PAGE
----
AndroGel 1.62% is available as packets or a pump (20.25 mg/pump).4 The pump must first be primed by pushing the pump down slowly 3 times; any gel dispensed while priming must be discarded down the drain to avoid accidental exposure. The only application sites for AndroGel 1.62% are the shoulders and the upper arms. The patient should avoid washing for at least 2 hours after application. AndroGel 1.62% has a starting dose of 40.5 mg once daily. The dose can be adjusted to between 20.25 mg and 81 mg daily based on the predose morning serum testosterone concentration. Testosterone should be monitored at 14 days and 28 days after treatment initiation or following a dose adjustment. The prescribing information (PI) provides a titration table based on serum testosterone results.4
Fortesta: Fortesta 2% is a testosterone gel pump (10 mg/pump) available in branded and generic versions.5 The pump must be primed before use by pushing the pump 8 times, and any gel dispensed while priming should be discarded in a manner to avoid accidental exposure. The patient should use one finger to apply the gel to the front and inner thighs. The application site should not be washed for a minimum of 2 hours after application. The starting dose of Fortesta is 40 mg once daily in the morning. The dose is evaluated and titrated based on the serum testosterone concentration drawn 2 hours after application. Testosterone should be monitored at 14 days and 35 days after treatment initiation or following dose adjustment. The dosing range is 10 mg to 70 mg daily. The PI includes a titration table based on serum testosterone results.5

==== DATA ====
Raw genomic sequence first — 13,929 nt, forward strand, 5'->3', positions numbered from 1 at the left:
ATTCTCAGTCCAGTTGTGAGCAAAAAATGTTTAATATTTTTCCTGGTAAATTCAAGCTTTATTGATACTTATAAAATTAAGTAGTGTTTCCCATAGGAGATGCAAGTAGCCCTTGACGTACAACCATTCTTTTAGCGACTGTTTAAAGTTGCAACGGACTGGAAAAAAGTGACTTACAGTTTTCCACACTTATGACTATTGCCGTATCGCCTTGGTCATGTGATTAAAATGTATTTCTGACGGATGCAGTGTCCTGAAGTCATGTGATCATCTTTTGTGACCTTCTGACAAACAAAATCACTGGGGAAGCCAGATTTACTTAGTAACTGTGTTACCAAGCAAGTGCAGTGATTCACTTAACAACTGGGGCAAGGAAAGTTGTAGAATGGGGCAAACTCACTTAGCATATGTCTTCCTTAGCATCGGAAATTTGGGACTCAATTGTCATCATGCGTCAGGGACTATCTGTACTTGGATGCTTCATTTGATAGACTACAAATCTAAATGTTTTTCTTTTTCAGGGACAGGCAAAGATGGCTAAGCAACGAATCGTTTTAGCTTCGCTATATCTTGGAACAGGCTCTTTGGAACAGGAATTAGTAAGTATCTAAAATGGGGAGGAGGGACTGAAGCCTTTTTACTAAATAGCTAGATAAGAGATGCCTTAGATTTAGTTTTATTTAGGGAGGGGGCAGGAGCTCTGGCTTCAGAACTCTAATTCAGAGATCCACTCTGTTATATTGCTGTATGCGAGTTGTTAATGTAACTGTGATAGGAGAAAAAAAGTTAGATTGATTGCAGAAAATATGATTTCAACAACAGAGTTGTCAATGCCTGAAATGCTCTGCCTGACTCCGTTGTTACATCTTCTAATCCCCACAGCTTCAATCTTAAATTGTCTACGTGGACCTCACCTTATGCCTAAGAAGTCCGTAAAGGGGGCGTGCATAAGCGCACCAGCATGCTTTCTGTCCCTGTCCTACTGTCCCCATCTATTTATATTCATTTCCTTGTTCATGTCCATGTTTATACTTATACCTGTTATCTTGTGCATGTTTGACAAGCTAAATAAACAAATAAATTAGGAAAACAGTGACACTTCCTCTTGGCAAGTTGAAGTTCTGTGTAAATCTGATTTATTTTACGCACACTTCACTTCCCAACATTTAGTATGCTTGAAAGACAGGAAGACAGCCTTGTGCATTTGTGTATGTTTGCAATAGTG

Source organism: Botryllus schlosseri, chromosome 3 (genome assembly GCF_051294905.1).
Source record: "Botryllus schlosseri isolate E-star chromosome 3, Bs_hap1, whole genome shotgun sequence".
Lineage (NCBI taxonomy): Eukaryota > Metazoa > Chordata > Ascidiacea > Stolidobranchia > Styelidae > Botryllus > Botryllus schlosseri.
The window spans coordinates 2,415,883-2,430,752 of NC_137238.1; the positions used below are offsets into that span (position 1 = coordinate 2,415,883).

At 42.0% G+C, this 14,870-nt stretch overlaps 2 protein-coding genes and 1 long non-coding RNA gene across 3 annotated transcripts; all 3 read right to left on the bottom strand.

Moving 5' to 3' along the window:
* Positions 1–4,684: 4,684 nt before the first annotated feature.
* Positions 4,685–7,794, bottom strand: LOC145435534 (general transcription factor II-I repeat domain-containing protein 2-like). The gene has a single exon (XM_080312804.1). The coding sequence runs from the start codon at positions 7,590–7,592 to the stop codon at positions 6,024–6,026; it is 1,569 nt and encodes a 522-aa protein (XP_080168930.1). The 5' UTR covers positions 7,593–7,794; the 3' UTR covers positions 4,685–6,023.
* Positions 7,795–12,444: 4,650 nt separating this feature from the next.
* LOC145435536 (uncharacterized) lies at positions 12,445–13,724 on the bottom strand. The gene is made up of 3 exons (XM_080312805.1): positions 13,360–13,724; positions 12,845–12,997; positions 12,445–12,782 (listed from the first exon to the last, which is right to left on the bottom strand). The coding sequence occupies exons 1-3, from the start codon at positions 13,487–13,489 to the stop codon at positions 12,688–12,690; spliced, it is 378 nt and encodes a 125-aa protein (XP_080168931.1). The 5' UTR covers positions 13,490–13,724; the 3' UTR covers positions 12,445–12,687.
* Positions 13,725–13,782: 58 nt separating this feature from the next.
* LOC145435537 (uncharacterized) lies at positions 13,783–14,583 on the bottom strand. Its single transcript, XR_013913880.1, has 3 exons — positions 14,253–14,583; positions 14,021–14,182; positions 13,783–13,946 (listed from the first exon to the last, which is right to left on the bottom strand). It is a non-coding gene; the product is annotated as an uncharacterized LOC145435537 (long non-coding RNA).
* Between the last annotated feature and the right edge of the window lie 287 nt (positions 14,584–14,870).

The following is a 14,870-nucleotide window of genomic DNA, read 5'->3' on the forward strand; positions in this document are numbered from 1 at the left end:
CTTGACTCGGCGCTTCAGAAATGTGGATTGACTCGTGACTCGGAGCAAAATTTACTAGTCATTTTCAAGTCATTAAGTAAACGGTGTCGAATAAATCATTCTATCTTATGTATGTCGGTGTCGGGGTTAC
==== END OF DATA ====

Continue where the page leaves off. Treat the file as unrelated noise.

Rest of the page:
Testim and Vogelxo: Testim 1% and Vogelxo 1% are topical testosterone gels that are therapeutically equivalent.9 Testim 1% is available as tubes and Vogelxo 1% is available as tubes, packets, and a pump (12.5 mg/pump).6,7 These products are also available as generics. The gel is applied to the shoulders and the upper arms. Patients using Testim 1% or Vogelxo 1% should avoid washing the application site for 2 hours after application. When using the tube formulation, the patient should be instructed to squeeze the gel out of the tube by starting at the bottom and squeezing to the top. Once the gel has been expelled from the tube, the cap should be replaced and thrown away out of reach of women and children to avoid accidental exposure.6,7 The Vogelxo 1% pump must be primed by pumping it 3 times, and any gel dispensed while priming should be discarded.7 The starting dose is 50 mg applied once daily in the morning. Fourteen days after therapy initiation, testosterone should be retested in the morning before application of the gel. The dose may be increased by 50 mg to a maximum dose of 100 mg daily.6,7